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Public Versus Private Cloud

This article was first published in the Manila Bulletin [link]. Republished with permission from the author.

by Reynaldo C. Lugtu, Jr., Vice President IT Enabled Services (IG), Globe Telecom Inc, and ACCA Board Director 
20 Jun 2015

By now many senior executives have been exposed to the buzzword of cloud computing.

Because of increasing pressure among finance chiefs to increase shareholder value while providing control over assets, ensuring compliance is met and mitigating risks; there is the attendant growing concern around maintaining the security, availability and reliability of the financial data that relates to suppliers, employees and customers’ information. Hence, CFOs and finance executives nowadays recognize the benefits as that cloud computing brings to an organization. To wit:

• Greater flexibility. Cloud computing can be deployed and used by an organization faster than the traditional way. For example, a cloud email service from Google Apps can be available to new employees in a matter of hours or even minutes. For companies experiencing peaks and valleys in the use of servers for their systems, infrastructure-as-a-service cloud can provide the needed capacity on-the-fly.

• Cost efficiency. Cloud services can easily scale without having to invest much on software or hardware. Instead of spending on CAPEX for hardware or software, cloud services charge an OPEX periodic fee, may it be monthly or daily.

• Improved productivity. Due to the easy deployment and use of cloud services, employees spend less time on configuring or fixing traditional internal systems.

• Time savings. With cloud computing technologies, companies can deploy simple and critical systems such from email to ERP in a faster way; hence, saving on time to deploy which translates to faster use such systems.

Despite the growing use of cloud computing and the obvious benefits it brings, still many finance executives cite concerns of data security and third-party provider dependencies. That’s why it’s important that decision makers understand the different cloud deliveries and technologies, such as private and public cloud.

The pros of public cloud include high scalability, faster turnaround time, and low maintenance. However, the cons include lack of security, which is a main concern among end-users, compliance on data sovereignty and slow response of data speeds because data may reside outside the country.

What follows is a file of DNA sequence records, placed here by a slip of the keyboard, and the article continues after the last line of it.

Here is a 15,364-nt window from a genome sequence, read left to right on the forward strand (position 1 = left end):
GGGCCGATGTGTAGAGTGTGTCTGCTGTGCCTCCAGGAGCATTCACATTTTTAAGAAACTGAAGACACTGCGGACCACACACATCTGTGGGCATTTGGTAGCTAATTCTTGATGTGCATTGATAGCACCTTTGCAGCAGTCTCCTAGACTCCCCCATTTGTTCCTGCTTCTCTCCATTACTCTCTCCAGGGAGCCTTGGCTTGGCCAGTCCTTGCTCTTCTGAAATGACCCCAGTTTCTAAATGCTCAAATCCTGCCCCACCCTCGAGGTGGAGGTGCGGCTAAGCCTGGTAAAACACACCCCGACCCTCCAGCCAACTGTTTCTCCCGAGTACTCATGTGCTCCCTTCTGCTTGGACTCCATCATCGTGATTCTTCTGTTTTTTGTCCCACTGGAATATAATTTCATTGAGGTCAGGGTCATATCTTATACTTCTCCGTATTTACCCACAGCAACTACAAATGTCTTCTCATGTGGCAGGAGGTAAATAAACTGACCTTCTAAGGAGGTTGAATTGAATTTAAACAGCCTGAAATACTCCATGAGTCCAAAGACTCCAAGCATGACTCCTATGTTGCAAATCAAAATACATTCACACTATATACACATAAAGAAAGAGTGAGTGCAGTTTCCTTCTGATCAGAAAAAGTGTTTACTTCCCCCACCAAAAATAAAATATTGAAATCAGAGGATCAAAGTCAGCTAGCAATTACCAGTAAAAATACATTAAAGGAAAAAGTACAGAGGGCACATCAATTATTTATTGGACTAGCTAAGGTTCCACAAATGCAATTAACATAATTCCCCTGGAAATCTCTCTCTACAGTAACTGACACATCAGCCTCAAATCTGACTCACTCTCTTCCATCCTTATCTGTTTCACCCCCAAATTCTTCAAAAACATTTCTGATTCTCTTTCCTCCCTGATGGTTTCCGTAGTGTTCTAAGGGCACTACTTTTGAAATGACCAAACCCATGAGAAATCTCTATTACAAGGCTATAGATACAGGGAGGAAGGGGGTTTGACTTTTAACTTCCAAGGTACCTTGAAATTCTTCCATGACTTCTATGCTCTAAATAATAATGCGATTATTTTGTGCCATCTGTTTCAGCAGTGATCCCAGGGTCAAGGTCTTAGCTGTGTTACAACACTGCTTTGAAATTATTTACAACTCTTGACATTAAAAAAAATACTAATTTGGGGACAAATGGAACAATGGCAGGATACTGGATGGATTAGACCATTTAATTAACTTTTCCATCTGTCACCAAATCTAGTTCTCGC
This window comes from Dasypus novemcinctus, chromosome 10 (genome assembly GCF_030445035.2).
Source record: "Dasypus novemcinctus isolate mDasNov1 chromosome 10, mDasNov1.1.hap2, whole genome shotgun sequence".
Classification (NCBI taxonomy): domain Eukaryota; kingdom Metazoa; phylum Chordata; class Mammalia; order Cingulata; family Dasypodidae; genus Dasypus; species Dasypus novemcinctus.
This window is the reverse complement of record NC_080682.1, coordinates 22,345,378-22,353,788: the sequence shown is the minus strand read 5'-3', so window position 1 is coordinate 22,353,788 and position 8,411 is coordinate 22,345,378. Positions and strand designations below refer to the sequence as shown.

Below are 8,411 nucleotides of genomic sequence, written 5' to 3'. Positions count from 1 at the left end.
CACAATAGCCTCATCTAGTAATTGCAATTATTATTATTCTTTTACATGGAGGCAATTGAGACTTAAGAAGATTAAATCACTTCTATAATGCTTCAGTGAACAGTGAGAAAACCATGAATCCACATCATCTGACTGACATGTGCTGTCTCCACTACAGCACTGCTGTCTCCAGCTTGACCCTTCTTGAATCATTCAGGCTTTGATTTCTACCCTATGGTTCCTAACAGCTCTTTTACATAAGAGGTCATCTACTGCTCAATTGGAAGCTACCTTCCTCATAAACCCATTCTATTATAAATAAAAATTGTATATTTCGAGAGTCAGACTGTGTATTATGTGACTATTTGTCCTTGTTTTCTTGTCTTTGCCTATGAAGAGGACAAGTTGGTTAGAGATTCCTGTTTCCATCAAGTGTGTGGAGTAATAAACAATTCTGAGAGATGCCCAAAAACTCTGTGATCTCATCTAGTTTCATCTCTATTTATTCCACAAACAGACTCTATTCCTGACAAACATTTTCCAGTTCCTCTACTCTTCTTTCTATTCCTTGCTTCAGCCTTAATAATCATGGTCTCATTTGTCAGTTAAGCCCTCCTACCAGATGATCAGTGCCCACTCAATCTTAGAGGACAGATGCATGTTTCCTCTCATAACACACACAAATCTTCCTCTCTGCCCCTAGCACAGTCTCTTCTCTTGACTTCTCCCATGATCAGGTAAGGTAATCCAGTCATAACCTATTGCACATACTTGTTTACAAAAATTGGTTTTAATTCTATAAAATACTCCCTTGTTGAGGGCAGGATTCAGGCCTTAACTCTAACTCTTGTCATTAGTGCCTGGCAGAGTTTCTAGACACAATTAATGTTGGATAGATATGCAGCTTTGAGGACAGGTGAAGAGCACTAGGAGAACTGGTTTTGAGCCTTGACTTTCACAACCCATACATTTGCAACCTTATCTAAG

The pros of private cloud, on the other hand, include enhanced security, more control over resources, and higher performance because it resides within the premises of the customer or in the datacenter of a third party provider. Some of the cons include slower time to scale up, on-site maintenance, and relatively higher cost.

Many CFOs and CIOs recognize the robust security private cloud brings, but this needs to be balanced with cost and turnaround time. That’s why some companies and third party providers combine the best of both world of public and private cloud – enter virtual private cloud or VPC.

VPCs were introduced specifically for those customers interested in taking advantage of the benefits of cloud computing but who have concerns over certain aspects of the cloud. It is a hybrid model of cloud computing in which a private cloud solution is provided within a third party cloud provider’s infrastructure in their own datacenter. The latter isolates a specific portion of their public cloud infrastructure to be provisioned for private use and are not shared with any other customer; hence, addressing concerns on data security.

So how will a finance chief weigh its decision to choose among these types of cloud offerings? Companies need to look at each workload that it needs to run, from none critical systems as email to critical ones such as ERP, to determine which kind of cloud it should be in. By asking the right questions around criteria such as availability, security and cost, the answers will push the workload to the public or private, or maybe virtual private cloud.

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